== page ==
Training under Masataka Kamiya of the famed restaurant Kamiya, Ishikawa awakened to the culinary arts. He eschewed personal entertainment and focused on food night and day
Ishikawa’s passion for cuisine was stoked after, through the good offices of his teacher at Sakura, he was introduced to a position at Kamiya in Nogizaka. Owner Kamiya had, at age twenty-four, become head chef of Akasaka Kikumi and developed a position for himself at that veteran establishment before going solo at age forty-one. When Ishikawa joined the shop, it was already gaining global attention for being on the frontlines of Japanese cuisine.
What was different about Mr. Kamiya’s restaurant?
The class and level of the shop was on another level. That means not only the food, but even the dishes they used — everything was the real deal, the kind of thing I had never seen before. The shop itself was extremely refined, and the class of customers they served was also different from what I was used to.
Being in that context, I started to naturally develop an interest in Japanese ceramics and culture. I went to learn about tea ceremony on my days off and would go to look at ceramics at antiques shops and in galleries.
Was Kamiya a strict teacher?
He tended to be quite warm and kind-hearted — and he had a knack for telling a good story. However, when it came to work, he wasn’t strict — he was the strictest. I was in charge of stewing the pots; Japanese broth is made in phases. He came to check the first-phase broth I’d prepared and stared at me, goggle-eyed: “What in tarnation is this stuff?” So it was back to the drawing board. It wasn’t unusual for me to have to rush to remake the broth right before the shop was set to open for the day. He was uncompromising when it came to food and allowed no slip-ups. On top of that, his kitchen is speedy and neatly organized. His kitchen is truly spic-and-span.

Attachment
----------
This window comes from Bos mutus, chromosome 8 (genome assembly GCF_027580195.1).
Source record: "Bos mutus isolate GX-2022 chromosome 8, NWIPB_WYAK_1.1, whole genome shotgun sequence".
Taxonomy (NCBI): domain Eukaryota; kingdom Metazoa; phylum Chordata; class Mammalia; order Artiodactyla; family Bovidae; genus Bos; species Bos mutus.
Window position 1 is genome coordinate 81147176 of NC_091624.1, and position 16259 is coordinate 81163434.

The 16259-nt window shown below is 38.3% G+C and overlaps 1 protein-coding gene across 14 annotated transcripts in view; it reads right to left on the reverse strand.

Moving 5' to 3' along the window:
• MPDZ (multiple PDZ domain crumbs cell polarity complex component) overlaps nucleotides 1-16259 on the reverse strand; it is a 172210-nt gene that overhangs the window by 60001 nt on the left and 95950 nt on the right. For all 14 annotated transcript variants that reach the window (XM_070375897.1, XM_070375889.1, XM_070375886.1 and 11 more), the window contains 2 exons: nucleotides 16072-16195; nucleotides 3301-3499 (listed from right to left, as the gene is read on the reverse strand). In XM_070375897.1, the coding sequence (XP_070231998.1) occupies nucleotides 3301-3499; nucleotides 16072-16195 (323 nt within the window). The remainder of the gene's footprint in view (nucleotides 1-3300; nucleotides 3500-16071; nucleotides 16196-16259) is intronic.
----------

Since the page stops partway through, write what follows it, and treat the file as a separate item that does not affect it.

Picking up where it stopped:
I realized that unless I focused exclusively on cuisine during my waking hours, I would never be able to pass muster at Kamiya’s shop. I went home and bundled my television, comic books, and all other entertainments and sent them back to my parents’ house. From then on, my working and private life would be devoted exclusively to food. It was at this point that the roaming drifter in me made his resolve.
Did you think of quitting?
At the time, quitting wasn’t even an option before me. When I had first started out as a chef, I often thought of quitting. But after being trained by my master and his pupils, I felt I couldn’t up and quit — it would be an affront to all of the help they had offered me. Furthermore, what I saw when I entered Kamiya’s shop was eye-opening — it was an altogether different world that I was not about to abandon before giving it a try.
I was working side-by-side with the man considered the pinnacle of the Japanese culinary world. There was a sense of realism and immediacy about it. I thought to myself, “If I can surpass this man, that would put me at the top.” It might have been a delusion, but that drove me forward. There was nowhere to go but up.
So you developed a clear goal, which in turn stoked the fires of your interest in cuisine.
I treated it as an all-or-nothing challenge. I was frantic. Looking back, though, I realize that only when young do we have the stamina to do something as intensive as devote all waking hours to food. I look back fondly on that time, when I had no other obligations but to cuisine.